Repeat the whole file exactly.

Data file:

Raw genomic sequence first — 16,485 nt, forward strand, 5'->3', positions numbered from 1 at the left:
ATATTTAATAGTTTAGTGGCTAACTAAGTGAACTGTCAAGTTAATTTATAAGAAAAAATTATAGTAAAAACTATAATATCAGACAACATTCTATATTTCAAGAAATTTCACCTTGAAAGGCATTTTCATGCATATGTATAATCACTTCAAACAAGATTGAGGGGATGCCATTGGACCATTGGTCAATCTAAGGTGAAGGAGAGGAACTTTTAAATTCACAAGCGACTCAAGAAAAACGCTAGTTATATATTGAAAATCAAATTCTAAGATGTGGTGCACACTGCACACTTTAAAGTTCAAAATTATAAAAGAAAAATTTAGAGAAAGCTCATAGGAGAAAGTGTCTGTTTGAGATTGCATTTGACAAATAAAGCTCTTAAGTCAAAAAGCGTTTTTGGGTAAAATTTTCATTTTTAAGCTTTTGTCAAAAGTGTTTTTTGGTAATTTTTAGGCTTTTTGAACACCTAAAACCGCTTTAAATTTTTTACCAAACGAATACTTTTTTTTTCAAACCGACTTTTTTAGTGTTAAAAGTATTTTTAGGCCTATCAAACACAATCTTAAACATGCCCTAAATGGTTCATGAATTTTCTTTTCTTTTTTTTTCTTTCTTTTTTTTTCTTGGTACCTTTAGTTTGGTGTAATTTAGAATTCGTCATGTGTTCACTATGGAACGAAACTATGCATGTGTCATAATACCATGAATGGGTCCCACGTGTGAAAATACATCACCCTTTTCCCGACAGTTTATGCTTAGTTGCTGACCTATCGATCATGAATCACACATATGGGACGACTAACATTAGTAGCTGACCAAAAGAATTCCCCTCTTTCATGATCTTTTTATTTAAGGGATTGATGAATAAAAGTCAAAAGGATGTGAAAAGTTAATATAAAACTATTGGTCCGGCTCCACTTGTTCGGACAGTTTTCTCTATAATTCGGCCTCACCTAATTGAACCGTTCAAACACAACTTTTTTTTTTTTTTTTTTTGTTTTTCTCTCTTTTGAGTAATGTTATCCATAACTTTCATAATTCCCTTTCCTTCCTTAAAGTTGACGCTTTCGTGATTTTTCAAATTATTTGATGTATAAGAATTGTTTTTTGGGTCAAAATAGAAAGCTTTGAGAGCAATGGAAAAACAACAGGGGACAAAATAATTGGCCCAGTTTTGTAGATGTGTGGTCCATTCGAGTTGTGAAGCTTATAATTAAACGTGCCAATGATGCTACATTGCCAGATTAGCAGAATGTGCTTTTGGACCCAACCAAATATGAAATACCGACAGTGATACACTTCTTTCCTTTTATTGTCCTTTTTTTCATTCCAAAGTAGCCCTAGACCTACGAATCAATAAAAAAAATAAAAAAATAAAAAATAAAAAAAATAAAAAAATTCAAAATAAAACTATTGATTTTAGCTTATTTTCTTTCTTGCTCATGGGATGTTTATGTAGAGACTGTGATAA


Raw genomic sequence first — 16,485 nt, forward strand, 5'->3', positions numbered from 1 at the left:
ATATTTAATAGTTTAGTGGCTAACTAAGTGAACTGTCAAGTTAATTTATAAGAAAAAATTATAGTAAAAACTATAATATCAGACAACATTCTATATTTCAAGAAATTTCACCTTGAAAGGCATTTTCATGCATATGTATAATCACTTCAAACAAGATTGAGGGGATGCCATTGGACCATTGGTCAATCTAAGGTGAAGGAGAGGAACTTTTAAATTCACAAGCGACTCAAGAAAAACGCTAGTTATATATTGAAAATCAAATTCTAAGATGTGGTGCACACTGCACACTTTAAAGTTCAAAATTATAAAAGAAAAATTTAGAGAAAGCTCATAGGAGAAAGTGTCTGTTTGAGATTGCATTTGACAAATAAAGCTCTTAAGTCAAAAAGCGTTTTTGGGTAAAATTTTCATTTTTAAGCTTTTGTCAAAAGTGTTTTTTGGTAATTTTTAGGCTTTTTGAACACCTAAAACCGCTTTAAATTTTTTACCAAACGAATACTTTTTTTTTCAAACCGACTTTTTTAGTGTTAAAAGTATTTTTAGGCCTATCAAACACAATCTTAAACATGCCCTAAATGGTTCATGAATTTTCTTTTCTTTTTTTTTCTTTCTTTTTTTTTCTTGGTACCTTTAGTTTGGTGTAATTTAGAATTCGTCATGTGTTCACTATGGAACGAAACTATGCATGTGTCATAATACCATGAATGGGTCCCACGTGTGAAAATACATCACCCTTTTCCCGACAGTTTATGCTTAGTTGCTGACCTATCGATCATGAATCACACATATGGGACGACTAACATTAGTAGCTGACCAAAAGAATTCCCCTCTTTCATGATCTTTTTATTTAAGGGATTGATGAATAAAAGTCAAAAGGATGTGAAAAGTTAATATAAAACTATTGGTCCGGCTCCACTTGTTCGGACAGTTTTCTCTATAATTCGGCCTCACCTAATTGAACCGTTCAAACACAACTTTTTTTTTTTTTTTTTTTGTTTTTCTCTCTTTTGAGTAATGTTATCCATAACTTTCATAATTCCCTTTCCTTCCTTAAAGTTGACGCTTTCGTGATTTTTCAAATTATTTGATGTATAAGAATTGTTTTTTGGGTCAAAATAGAAAGCTTTGAGAGCAATGGAAAAACAACAGGGGACAAAATAATTGGCCCAGTTTTGTAGATGTGTGGTCCATTCGAGTTGTGAAGCTTATAATTAAACGTGCCAATGATGCTACATTGCCAGATTAGCAGAATGTGCTTTTGGACCCAACCAAATATGAAATACCGACAGTGATACACTTCTTTCCTTTTATTGTCCTTTTTTTCATTCCAAAGTAGCCCTAGACCTACGAATCAATAAAAAAAATAAAAAAATAAAAAATAAAAAAAATAAAAAAATTCAAAATAAAACTATTGATTTTAGCTTATTTTCTTTCTTGCTCATGGGATGTTTATGTAGAGACTGTGATAA